One of the challenges all artists face is what to do with unsold work. While there are always pieces that are special, adding to one’s own private collection is not typically the goal of most artists who sell their work professionally. If you teach, as I do, you can multiply the collection of small studies an demos that accumulate rather quickly.
I’ve found the best way to manage is to paint fewer paintings and to do more work in sketchbooks. Switching to watercolor as my primary medium for sketching has made this very easy to do. I simply carry a watercolor kit–Winsor Newton Field Box, Moleskine Watercolor Notebook, pencil and small bottle of water–with me wherever I go. I keep it in a small backpack in my car. Whenever I see something that interests me, I pull over and paint for a half hour or so. I also take it with me whenever I am in the city and can squeeze in an hour or so of sketching on my way to appointments, workshops, etc.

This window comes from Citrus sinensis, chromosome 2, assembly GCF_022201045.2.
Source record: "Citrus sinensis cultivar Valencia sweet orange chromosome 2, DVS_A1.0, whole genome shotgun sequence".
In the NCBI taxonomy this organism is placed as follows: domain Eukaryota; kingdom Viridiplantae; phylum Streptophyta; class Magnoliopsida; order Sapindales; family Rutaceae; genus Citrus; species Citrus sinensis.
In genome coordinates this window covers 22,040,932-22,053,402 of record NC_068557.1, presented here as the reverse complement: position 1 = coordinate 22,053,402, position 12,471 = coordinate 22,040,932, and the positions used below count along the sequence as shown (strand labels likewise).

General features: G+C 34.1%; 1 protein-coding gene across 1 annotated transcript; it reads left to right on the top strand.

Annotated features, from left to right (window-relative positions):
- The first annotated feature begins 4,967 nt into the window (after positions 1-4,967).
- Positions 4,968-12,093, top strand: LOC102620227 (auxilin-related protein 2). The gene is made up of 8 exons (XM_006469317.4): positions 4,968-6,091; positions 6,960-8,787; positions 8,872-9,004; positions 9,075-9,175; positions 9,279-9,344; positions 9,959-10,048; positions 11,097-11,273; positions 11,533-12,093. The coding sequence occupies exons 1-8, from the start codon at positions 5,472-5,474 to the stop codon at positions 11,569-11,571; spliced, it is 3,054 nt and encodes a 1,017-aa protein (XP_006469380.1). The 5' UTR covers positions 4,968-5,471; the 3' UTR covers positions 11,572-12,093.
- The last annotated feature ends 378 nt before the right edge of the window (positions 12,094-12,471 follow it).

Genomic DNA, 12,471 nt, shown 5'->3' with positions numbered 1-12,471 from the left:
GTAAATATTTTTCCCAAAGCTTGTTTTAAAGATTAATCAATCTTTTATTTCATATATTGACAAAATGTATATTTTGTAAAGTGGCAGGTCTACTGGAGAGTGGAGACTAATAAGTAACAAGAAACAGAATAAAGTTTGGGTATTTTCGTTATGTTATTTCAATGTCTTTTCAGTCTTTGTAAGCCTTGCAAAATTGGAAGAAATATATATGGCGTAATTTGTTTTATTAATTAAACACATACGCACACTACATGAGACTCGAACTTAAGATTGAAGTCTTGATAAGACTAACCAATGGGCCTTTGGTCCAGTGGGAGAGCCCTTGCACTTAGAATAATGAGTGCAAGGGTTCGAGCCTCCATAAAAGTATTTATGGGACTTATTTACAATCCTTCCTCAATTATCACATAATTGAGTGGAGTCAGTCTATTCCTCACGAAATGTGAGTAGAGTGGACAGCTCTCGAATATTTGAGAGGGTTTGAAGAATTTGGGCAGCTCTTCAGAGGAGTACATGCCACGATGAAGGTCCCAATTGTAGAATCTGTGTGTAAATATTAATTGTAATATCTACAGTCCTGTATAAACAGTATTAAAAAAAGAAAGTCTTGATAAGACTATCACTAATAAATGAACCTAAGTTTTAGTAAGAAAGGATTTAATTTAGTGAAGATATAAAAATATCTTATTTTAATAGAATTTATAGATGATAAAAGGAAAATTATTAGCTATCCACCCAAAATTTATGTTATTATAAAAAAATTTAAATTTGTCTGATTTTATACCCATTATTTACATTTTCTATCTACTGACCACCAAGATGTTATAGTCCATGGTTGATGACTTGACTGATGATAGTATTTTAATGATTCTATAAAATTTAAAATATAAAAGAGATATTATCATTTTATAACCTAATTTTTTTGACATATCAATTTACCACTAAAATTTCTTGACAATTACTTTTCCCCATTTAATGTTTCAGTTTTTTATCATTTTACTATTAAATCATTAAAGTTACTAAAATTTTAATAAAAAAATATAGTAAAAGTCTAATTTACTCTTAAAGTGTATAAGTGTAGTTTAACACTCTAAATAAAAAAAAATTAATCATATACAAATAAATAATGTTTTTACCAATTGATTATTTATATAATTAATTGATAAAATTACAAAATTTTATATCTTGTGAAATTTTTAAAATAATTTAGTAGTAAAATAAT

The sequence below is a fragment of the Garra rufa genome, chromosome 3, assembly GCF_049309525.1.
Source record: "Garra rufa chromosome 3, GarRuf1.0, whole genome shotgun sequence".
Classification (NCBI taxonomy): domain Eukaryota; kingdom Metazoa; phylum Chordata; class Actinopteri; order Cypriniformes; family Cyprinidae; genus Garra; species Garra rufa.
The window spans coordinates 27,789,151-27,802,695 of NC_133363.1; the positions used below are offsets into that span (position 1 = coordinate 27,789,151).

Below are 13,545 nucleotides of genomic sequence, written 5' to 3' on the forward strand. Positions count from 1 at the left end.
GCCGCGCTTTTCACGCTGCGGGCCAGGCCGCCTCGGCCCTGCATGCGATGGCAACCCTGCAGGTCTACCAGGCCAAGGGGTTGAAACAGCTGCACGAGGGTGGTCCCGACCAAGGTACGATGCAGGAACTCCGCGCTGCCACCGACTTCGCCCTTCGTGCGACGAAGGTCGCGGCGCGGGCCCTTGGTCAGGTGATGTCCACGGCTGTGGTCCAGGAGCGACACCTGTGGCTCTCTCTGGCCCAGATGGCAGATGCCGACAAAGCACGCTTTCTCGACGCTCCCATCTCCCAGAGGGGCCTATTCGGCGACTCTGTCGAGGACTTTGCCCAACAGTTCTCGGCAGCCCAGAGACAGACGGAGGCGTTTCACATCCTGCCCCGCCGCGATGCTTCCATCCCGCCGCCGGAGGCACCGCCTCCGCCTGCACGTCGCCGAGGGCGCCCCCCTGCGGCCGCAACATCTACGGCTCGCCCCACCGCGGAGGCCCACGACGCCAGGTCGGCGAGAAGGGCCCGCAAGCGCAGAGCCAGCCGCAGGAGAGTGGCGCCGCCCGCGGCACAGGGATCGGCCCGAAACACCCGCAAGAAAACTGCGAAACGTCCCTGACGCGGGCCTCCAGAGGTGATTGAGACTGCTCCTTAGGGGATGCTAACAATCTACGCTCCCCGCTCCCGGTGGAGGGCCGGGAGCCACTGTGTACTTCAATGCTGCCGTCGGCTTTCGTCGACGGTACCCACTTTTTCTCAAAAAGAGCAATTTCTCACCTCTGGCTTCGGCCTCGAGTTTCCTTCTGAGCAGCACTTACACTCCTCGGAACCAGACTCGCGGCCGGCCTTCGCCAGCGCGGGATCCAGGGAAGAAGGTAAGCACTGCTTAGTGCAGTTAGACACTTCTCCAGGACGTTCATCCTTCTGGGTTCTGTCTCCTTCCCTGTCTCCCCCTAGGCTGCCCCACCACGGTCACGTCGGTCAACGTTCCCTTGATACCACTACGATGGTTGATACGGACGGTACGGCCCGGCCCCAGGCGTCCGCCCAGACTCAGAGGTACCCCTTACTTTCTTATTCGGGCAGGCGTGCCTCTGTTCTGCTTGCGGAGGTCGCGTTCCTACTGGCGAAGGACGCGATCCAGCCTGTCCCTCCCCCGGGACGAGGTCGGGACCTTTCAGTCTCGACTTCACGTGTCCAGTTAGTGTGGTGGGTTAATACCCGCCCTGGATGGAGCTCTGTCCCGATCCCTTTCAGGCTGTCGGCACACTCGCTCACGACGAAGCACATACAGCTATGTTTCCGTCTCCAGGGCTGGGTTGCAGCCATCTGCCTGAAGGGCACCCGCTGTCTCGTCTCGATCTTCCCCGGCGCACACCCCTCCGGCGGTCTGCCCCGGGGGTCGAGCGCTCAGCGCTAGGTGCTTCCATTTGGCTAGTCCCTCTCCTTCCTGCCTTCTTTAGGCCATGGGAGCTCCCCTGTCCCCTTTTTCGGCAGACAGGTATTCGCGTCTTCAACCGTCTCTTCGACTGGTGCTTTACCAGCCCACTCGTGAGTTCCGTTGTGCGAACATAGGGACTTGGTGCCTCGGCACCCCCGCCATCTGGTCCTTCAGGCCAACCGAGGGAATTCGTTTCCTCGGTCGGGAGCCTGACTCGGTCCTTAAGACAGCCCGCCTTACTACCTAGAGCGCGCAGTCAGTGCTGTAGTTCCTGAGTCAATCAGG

Since beginning this process of sketching on site in watercolor in April of 2013, I’ve already filled three and a half Moleskine notebooks! Each one is a small diary of images that bring back very clearly the other things going on at the time–it becomes a very personal process.
I’ve had several people ask me if I would ever sell my sketchbooks or produce ones specifically for sale. My answer is no–the whole point of doing them is to get away from doing work that is primarily for sale. The sketchbooks I carry with me are filled with memories that belong only to me, while they are not disclosed on the pages, I look at them and have immediate access to past thoughts and experiences. As for creating ones specifically for sale, that defeats the purpose of practicing–everything we do does not have to be for sale! These days, I reserve my paintings in oil for a few select exhibits at galleries and the Salmagundi Club, or for commissions (which I rarely accept). I prefer to derive the majority of my income from my teaching, I believe that taking this approach keeps me on track to becoming a better artist, which means more to me than commercial success or public recognition.